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On the Geopolitical and Extremist Threats of 2015

January is barely at the half-way mark, and already, 2015 appears ripe to witness a continuation, or in some cases, an escalation, of the said events and more of 2014. 

As Canada ended 2014 with its historical peaceful security rattled by extremist terror events, France has entered 2015 having its unique French ardor betrayed by extremists who wrecked havoc upon the tranquility of Paris for three days in January. 

Farther into Europe, Ukraine's sovereignty remains questionable in light of  pro-Russian agitation in the east against a background of renewed Russian meddling, which threatens a fragile-often violated cease-fire that could result in full scale war at anytime. Lithuania has started to educate its citizens on how to survive an attack out of fear of Russian meddling.

In Asia, China's aggressiveness to claim most of the South China Sea despite legitimate claims by its neighbors, has continued into 2015 with a potential to spark instability at one miss-step by one actor or another. 

The Islamic State(IS) has continued its spread of violence in the Levant as Bashar al Assad maintains his reign of terror in Syria. Israeli and Palestinian relations remain strained and in Egypt, militants are calling for Jihad within the land of the Pyramids. Libya stands in the balance and in Turkey, the destiny of the home of Mustafa Kemal Ataturk, remains clouded.

Given these current affairs, it should come as no surprise that yesterday's report by the World Economic Forum(WEF), names geopolitical issues as the biggest threat to global stability in the coming decade.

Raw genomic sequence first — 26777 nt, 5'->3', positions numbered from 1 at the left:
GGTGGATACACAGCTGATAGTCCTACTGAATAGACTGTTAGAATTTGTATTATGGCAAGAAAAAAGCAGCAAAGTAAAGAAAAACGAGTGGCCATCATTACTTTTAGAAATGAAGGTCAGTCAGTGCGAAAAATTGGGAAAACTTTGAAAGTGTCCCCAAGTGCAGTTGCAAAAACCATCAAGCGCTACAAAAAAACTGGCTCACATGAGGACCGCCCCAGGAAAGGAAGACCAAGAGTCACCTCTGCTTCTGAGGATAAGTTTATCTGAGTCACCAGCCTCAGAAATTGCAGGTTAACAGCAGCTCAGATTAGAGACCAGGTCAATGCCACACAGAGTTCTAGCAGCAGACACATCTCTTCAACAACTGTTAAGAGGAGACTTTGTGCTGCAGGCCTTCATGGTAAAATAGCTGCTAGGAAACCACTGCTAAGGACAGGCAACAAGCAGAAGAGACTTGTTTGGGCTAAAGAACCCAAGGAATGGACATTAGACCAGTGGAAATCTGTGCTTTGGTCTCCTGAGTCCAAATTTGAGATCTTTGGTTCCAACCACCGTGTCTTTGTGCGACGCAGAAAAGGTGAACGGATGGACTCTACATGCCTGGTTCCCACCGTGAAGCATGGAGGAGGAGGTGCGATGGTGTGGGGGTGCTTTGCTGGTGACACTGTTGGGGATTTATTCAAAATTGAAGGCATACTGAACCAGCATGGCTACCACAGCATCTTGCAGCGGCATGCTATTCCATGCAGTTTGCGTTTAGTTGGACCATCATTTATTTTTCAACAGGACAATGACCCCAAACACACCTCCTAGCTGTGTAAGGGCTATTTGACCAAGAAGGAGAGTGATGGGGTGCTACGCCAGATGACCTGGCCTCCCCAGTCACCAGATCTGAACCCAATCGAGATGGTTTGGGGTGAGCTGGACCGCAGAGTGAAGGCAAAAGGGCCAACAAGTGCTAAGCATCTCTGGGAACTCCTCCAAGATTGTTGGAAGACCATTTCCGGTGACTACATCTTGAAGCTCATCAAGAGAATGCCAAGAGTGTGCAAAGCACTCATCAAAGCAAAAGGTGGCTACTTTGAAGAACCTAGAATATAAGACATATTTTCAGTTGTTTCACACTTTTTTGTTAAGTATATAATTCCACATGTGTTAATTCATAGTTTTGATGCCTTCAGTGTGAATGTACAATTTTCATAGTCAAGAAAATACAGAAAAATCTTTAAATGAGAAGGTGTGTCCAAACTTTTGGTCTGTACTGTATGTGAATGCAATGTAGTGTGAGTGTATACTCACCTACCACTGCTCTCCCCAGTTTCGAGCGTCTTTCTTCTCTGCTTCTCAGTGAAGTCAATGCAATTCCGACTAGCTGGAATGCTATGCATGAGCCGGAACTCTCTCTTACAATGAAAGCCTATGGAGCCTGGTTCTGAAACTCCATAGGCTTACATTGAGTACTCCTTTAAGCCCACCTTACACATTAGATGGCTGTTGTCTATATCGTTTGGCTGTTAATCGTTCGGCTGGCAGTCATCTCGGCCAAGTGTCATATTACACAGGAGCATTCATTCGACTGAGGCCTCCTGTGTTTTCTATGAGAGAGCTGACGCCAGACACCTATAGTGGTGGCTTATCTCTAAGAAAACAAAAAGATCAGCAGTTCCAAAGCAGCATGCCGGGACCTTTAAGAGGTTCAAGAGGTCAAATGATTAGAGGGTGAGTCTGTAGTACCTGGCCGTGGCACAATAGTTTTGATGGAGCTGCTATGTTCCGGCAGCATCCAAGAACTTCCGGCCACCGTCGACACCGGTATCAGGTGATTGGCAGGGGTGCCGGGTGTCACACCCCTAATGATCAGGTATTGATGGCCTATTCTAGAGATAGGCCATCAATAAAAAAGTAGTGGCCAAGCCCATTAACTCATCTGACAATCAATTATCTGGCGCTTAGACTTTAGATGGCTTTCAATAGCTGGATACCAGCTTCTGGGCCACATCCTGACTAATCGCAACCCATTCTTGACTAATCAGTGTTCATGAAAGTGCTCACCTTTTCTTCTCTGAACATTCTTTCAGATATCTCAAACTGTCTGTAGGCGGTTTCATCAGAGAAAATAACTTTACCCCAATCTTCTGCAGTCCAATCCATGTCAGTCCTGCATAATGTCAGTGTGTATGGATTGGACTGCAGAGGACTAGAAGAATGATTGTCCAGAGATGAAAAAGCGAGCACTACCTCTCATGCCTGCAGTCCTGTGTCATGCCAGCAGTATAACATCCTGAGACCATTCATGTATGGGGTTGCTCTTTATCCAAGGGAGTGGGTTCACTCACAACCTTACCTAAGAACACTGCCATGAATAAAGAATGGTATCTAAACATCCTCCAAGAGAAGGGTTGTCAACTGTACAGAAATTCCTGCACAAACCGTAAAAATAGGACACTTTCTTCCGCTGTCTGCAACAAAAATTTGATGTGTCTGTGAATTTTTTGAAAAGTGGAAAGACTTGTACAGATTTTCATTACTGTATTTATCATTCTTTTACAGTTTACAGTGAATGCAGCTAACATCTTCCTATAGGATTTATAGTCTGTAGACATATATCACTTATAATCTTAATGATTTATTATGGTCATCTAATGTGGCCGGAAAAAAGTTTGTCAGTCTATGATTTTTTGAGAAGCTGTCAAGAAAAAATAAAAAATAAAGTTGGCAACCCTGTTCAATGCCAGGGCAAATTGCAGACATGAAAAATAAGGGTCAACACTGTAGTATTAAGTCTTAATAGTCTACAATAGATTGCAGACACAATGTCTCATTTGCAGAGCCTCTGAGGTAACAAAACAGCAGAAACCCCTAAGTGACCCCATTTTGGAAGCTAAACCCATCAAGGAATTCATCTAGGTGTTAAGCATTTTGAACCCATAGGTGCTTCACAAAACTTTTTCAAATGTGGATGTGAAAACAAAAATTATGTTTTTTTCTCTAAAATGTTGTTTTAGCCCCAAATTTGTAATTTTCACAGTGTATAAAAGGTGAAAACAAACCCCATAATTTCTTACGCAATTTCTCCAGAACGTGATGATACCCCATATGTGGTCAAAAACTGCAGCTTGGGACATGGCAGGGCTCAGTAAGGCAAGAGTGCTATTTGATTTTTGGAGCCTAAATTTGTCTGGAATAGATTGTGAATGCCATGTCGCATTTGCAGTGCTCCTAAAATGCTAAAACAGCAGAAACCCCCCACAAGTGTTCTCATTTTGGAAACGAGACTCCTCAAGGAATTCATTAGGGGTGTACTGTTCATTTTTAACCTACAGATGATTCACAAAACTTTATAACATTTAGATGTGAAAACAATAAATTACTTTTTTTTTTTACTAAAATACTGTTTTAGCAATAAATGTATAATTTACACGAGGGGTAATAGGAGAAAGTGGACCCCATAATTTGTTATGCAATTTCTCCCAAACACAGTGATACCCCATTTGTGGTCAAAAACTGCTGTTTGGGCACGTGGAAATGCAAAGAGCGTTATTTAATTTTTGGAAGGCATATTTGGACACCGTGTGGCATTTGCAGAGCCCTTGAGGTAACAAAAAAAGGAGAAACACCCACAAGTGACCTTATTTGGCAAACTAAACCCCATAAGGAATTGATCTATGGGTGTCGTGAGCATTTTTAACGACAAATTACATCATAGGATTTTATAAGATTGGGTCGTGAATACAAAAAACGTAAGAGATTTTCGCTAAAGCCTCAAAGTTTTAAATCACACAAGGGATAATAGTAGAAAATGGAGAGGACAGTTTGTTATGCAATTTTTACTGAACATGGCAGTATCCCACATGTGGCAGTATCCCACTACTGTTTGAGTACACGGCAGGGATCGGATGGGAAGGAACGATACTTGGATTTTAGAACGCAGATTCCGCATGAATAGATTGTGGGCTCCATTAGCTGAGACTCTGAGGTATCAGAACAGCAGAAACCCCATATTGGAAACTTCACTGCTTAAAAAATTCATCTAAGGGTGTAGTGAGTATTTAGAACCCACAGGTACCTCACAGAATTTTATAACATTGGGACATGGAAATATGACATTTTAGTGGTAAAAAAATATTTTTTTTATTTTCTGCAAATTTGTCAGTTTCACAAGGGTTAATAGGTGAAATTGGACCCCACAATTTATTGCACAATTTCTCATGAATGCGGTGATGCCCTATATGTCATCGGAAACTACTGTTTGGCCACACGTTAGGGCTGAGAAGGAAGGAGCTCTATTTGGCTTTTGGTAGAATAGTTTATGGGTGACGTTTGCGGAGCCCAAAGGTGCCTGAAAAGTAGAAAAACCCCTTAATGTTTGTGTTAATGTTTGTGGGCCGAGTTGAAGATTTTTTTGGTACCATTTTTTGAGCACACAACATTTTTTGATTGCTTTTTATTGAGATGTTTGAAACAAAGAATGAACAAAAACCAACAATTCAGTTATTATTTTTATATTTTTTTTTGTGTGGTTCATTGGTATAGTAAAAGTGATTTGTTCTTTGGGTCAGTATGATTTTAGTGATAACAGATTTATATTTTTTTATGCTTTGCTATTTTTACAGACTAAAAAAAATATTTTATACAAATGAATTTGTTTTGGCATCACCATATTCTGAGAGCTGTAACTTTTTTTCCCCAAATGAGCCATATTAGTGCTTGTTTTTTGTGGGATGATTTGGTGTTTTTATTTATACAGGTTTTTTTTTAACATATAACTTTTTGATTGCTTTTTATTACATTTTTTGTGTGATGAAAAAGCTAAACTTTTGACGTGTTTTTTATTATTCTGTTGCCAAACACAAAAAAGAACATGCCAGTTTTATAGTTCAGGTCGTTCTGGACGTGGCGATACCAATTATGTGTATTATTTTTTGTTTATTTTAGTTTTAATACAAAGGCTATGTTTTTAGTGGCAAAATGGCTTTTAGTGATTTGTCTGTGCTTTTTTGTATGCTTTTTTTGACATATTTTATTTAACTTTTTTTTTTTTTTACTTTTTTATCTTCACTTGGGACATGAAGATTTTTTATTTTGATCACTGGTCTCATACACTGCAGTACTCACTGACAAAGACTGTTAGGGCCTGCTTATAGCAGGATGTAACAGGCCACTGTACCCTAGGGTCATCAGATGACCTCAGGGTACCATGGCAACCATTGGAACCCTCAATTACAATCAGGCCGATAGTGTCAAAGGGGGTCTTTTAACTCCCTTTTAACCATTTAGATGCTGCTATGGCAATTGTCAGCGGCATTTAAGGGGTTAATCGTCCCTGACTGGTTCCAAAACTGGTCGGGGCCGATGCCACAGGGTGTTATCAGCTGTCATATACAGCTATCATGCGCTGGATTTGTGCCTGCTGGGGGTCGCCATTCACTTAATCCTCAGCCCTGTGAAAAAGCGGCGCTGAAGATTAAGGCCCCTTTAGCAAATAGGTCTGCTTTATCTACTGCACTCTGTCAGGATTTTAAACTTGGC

As reported by the Associated Press(AP), the WEF in its 2015 Global Risks Report, warned that "interstate conflict with regional consequences" as the top risk facing the world. Behind this threat, the WEF also named extreme weather, the spread of infectious diseases, climate change and high youth unemployment as other instability threats.

WEF's lead economist, Margareta Drzeniek-Hanouz observed and warned: "Twenty-five years after the fall of the Berlin Wall, the world again faces the risk of major conflict between states."  She said the means to wage such conflict are broader than ever whether through cyberattack, competition for resources or sanctions and other economic tools. "Addressing all these possible triggers and seeking to return the world to a path of partnership, rather than competition, should be a priority for leaders as we enter 2015," the AP attributed to the economist.

But before addressing the affairs of 2015, the matters of 2014 and prior years need to be put to bed: the Syrian war must be concluded; extremism has to be expunged; the aspirations of Ukraine must be respected; the sovereignty of the Philippines and smaller nations on the South China Sea must be recognized by China. And only then could any real partnerships be established toward global stability.